BATH TOWNSHIP — Many opponents and a single supporter of the proposed upgrades to a local biosolids digester facility provided testimony before the Ohio Environmental Protection Agency (EPA) March 22 during a two-hour public hearing.
The hearing was part of a process to collect public comment before the state agency evaluates the Permit to Install (PTI) application to upgrade the Dovetail Energy LLC Biosolids Treatment Facility, 1146 Herr Road in the township, from a Class B biosolids system to a Class A, Exceptional Quality biosolids facility.
Dave Anderson, who resides on Byron Road, asked EPA officials if any lawsuits were ever filed against Dovetail Energy LLC for any EPA violations. EPA Representative Betsy VanWormer said she was not aware of any lawsuits. However, the Ohio EPA did fine the company $2,500 in March 2014 for commencing with the construction of the facility prior to the issuance of the PTI, a violation of Ohio Revised Code Chapter 6111 and Ohio Administrative Rule 3745-42-02.
Nancy Clevenger, who lives on Ohio State Route 235, expressed her concerns about the possible impact that blasting at a nearby rock quarry could have on a 5-million gallon lagoon that holds remaining biosolids after the digestion process. She also asked why the Ohio EPA did not routinely conduct on-site inspections of the facility without prior notice.
“They are doing blasting at the cement plant which I live next to that shakes my house,” Clevenger said. “The EPA should be looking closely at the environment around this facility.”
EPA Representative Ned Sarle told Clevenger that EPA officials inspect the facility when they receive complaints, and VanWormer noted that she recently paid a visited to the facility without giving the company prior notice.
Stefan Yackowsky, who resides on Byron Road, said he feared that the proposed upgrades to the facility would increase the noise levels, which already disturbs many residents’ sleep.
However, Heather Lauer, Ohio EPA public information officer, told residents that noise pollution does not fall under the Ohio environmental laws and noted that the problem was a local issue.
One local farmer discussed the issue of runoff from the company’s land application of the biosolids that he said comes very close to his drinking well. In April 2017, the Ohio EPA Division of Surface Water received a report that runoff of biosolids that were spread on nearby farmland ran onto private property located along Herr Road. After an EPA inspection revealed a violation, Dovetail Energy took corrective action to abate the violation.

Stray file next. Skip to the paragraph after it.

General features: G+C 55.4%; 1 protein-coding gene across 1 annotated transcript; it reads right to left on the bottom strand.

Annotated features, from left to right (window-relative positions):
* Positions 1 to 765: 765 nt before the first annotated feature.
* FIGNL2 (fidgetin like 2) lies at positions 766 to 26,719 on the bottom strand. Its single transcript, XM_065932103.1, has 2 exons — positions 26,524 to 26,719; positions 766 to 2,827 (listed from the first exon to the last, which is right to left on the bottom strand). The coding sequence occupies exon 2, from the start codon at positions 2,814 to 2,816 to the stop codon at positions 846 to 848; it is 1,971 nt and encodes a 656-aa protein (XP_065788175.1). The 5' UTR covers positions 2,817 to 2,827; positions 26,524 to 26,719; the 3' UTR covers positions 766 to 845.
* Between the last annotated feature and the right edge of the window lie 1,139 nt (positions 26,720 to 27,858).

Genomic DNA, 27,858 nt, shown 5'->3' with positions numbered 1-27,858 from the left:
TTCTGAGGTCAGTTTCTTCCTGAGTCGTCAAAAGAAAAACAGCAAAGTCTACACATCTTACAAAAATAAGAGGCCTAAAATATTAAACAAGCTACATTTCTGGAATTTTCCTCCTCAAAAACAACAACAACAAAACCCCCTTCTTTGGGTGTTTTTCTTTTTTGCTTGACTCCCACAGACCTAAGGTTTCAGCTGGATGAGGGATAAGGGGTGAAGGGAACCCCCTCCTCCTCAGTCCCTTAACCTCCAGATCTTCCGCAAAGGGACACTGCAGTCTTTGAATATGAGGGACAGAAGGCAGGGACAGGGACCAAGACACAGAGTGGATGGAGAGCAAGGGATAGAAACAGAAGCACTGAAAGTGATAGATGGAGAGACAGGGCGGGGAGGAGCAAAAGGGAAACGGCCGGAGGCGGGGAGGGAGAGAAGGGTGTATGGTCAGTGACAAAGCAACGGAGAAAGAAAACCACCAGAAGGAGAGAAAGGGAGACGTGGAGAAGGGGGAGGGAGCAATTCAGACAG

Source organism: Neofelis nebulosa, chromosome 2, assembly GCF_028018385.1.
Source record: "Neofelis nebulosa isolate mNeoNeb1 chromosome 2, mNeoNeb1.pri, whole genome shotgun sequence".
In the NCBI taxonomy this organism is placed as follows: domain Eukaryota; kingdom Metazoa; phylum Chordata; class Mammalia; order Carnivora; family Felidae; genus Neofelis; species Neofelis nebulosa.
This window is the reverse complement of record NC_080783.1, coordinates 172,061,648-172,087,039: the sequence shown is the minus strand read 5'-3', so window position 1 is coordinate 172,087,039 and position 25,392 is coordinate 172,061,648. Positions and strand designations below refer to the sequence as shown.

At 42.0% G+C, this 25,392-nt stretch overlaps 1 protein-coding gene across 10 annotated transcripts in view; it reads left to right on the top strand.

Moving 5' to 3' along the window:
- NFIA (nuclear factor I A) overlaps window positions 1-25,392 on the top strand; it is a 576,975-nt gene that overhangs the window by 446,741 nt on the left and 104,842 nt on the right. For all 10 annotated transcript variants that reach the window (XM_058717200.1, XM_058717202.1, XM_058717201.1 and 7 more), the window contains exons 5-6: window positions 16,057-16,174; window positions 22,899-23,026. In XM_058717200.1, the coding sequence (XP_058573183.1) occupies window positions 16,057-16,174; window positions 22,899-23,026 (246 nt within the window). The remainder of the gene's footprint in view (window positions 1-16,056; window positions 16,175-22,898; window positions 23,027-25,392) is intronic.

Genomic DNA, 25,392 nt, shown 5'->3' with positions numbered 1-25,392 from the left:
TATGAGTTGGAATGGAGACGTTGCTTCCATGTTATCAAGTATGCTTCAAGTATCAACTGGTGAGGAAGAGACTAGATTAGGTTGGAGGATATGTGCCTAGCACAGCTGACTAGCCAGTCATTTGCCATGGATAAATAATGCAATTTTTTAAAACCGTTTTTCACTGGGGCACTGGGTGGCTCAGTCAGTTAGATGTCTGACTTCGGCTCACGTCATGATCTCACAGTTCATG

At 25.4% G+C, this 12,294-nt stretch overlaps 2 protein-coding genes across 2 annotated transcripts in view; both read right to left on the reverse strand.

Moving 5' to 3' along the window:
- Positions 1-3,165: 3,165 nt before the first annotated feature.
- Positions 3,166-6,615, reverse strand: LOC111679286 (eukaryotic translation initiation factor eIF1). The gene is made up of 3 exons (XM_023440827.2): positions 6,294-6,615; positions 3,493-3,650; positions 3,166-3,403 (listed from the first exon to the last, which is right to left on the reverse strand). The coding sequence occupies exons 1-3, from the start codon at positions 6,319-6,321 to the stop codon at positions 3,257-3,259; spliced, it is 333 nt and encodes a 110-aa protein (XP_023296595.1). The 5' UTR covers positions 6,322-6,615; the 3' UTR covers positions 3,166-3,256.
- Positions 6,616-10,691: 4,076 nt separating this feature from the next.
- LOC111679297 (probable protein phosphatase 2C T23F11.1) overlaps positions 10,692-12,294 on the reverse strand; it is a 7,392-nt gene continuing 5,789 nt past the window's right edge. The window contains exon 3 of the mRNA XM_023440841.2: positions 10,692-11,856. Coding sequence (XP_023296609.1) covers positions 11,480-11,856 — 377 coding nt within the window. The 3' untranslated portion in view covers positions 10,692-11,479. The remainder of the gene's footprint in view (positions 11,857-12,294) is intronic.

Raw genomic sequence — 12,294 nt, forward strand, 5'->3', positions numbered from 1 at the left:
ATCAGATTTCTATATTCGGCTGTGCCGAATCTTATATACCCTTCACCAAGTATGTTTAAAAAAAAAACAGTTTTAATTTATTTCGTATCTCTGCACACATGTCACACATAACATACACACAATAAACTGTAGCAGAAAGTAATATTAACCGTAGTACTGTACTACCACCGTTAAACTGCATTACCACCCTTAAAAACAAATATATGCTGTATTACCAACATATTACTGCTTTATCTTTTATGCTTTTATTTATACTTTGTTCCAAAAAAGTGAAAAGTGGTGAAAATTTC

Kassie Lester, who lives on Herr Road, asked EPA officials how they deemed the facility agricultural or industrial. Sarle stated that the EPA classifies the operations as industrial. Lester asked why the Ohio EPA permitted an industrial facility on land that is zoned agriculture. Sarle replied that the EPA does not get involved with zoning issues. Carolyn Darner, who also resides on Herr Road, expressed her discontent with the fact that her family must abide by strict zoning regulations, but the EPA does not.
EPA Representative Erin Sherer became involved in a heated discussion with several citizens after township resident Benjamin Jones Jr. asked why the Ohio EPA made a decision not to conduct a public hearing before approving the original permit to install in 2014.
Jones also referred to a letter that Quasar Energy, the company that built the local biosolids digester, sent to the Ohio EPA in July 2013, which stated that Quasar Energy opposed a public hearing and requested that the proposed permit be finalized.
Fourteen citizens took to the podium during the official on-the-record hearing to give testimonies. Additional complaints ranged from the lack of safety barriers and a retention area around the lagoon, bright lights shining from the facility at night, possible contamination of residents’ drinking water, heavy truck traffic and the spreading of biosolids near Hebble Creek where a large amount of fish have died.
Brenner Campbell, who has resided on Herr Road for one year, told EPA officials that he did not like the fact that biosolids are being spread on farmland adjacent to the yard where his four small children play.
However, Dave Linkharg, an eighth-generation farmer in Greene County, told EPA officials that he had been using biosolids on his farmland for years including biosolids from the Dovetail Energy facility.
“I am in favor of this proposal because this method helps eliminate some of the harmful bacteria and is good for the soil. This is essentially not an expansion but an add-on of the pasteurization process that will kill the bacteria that causes that odor,” said Linkharg. “This process is evolving, and it will get better.”
Linda Collins is a freelance writer for Greene County News.